Friday, January 2, 2009

Marion's Civilian Conservation Corp

Marion's Civilian Conservation Corps or the CCC Camp
Picture made in the summer of 1933. Names of men are unknown. Some look like a working crew with building tools in their hands, and perhaps a supervision officer.
Franklin D. Roosevelt, in an effort to help the nation from unemployment and economic chaos in 1932, created the Emergency Conservation Work Act, more commonly known as the Civilian Conservation Corps or the CCC's.
In May of 1933, Marion gets the news they they are to have a conservation camp from the forestry and soil erosion program to locate Marion.
Soon a site is selected and construction begins on the camp. Four barracks were constructed for the men to live in. A large recreation hall offered indoor entertainment; games, magazine, newspapers and also a canteen for all their personal wants and needs. A large kitchen and mess hall were built, as well as a bathhouse and medical facility. Out doors a ball diamond, basketball and tennis courts were made and also an amphitheater for out door spectator programs.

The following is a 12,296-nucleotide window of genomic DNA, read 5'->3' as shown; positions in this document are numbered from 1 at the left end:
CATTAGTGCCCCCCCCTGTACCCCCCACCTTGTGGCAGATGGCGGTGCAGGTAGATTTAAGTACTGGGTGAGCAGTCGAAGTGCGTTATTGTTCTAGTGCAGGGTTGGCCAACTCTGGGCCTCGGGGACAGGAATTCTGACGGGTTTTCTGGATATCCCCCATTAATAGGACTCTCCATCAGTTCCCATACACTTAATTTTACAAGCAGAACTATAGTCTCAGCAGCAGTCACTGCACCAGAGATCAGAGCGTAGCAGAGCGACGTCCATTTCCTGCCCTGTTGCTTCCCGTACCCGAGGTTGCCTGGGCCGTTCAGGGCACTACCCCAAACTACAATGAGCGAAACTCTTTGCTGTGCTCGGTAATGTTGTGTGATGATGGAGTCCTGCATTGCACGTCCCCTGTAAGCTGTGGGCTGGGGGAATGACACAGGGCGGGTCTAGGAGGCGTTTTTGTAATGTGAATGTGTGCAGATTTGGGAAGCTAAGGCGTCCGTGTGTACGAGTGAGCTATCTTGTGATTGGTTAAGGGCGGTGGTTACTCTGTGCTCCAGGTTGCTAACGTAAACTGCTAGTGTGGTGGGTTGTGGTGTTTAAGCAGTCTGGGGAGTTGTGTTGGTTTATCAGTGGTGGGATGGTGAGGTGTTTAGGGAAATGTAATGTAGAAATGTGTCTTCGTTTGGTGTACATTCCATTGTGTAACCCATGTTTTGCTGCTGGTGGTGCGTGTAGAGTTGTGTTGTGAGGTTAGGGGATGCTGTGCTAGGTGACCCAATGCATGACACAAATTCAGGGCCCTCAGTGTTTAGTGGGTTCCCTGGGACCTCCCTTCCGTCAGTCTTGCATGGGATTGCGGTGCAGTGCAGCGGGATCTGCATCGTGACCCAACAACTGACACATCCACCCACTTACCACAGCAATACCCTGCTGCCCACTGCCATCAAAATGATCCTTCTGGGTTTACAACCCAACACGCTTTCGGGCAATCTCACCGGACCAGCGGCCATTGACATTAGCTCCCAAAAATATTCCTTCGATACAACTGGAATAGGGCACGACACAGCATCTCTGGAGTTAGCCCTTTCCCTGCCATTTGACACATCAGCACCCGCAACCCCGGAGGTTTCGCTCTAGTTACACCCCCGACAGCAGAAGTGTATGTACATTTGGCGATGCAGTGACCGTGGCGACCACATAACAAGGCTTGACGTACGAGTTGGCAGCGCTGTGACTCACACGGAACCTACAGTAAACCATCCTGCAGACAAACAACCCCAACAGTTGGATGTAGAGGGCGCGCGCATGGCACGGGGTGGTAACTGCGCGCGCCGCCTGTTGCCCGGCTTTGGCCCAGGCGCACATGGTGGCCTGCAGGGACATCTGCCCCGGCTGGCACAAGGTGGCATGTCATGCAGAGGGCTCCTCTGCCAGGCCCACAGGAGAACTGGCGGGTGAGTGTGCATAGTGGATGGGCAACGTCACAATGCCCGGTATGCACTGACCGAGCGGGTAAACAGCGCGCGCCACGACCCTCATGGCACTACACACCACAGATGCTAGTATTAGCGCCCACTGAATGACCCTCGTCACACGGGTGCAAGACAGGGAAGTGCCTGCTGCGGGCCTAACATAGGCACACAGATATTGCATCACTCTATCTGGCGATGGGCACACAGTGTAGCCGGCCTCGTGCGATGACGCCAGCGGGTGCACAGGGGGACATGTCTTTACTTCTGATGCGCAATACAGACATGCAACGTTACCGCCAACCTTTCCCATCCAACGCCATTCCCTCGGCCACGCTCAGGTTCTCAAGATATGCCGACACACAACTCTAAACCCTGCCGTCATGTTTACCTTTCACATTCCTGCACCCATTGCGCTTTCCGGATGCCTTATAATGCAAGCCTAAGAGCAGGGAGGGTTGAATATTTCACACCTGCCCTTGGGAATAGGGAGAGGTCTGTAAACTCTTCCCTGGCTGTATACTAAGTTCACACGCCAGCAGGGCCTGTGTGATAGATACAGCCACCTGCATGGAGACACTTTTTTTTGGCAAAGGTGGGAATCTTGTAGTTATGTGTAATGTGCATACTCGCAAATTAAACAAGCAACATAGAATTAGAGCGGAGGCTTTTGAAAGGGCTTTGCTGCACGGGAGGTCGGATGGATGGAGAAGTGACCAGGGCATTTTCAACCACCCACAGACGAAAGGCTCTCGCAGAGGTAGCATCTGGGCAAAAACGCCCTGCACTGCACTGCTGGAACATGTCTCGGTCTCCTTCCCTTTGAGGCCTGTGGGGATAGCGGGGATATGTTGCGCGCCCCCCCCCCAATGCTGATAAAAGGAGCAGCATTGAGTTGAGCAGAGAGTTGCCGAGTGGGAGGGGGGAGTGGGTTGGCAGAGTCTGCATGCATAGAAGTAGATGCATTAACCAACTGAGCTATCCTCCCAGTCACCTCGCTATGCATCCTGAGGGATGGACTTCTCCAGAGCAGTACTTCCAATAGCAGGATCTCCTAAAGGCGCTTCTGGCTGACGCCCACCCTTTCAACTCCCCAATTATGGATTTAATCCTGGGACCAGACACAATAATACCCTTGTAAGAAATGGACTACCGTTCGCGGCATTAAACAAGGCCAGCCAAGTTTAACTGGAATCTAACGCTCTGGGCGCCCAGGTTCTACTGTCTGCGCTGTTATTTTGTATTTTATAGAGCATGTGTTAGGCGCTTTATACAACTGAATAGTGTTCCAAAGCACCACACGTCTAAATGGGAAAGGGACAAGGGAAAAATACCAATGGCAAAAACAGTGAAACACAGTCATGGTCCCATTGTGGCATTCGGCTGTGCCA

In July of 1933 one hundred and forty-eight men had arrived in camp. After working on the camp, the men next started their field work, which was the purpose of the camp at Marion. Correcting erosion of the soil and planting trees were the order of the day. Fields that had been eroded were repaired with culverts and new tree seeding were planted to help correct the problem. Over a period of time the men planted 120,000 black locusts, and 63 bushels of black walnut seedlings on the farms where they were needed. The men also helped with the repair of roads and other projects that had been created by the weather.
The work at the Marion site went on until 1935. In November of 1935 the camp had been emptied and the men sent somewhere else. Their mission in Crittenden County had been completed. The buildings were razed and the materials were all moved to other camps to be rebuilt. The land was returned to the former owners and Camp Marion was no more, even the streets and sidewalks had been removed. It was if the campsite had never been there.
Today the area is concrete lot with business buildings occupying the area, and the other land has homes built on it. The picture above is the only picture I have ever seen of the original camp. Camp Marion is now only a faint memory of Marion's past, but it's presence being here left a legacy to the people and to the land of Crittenden County.

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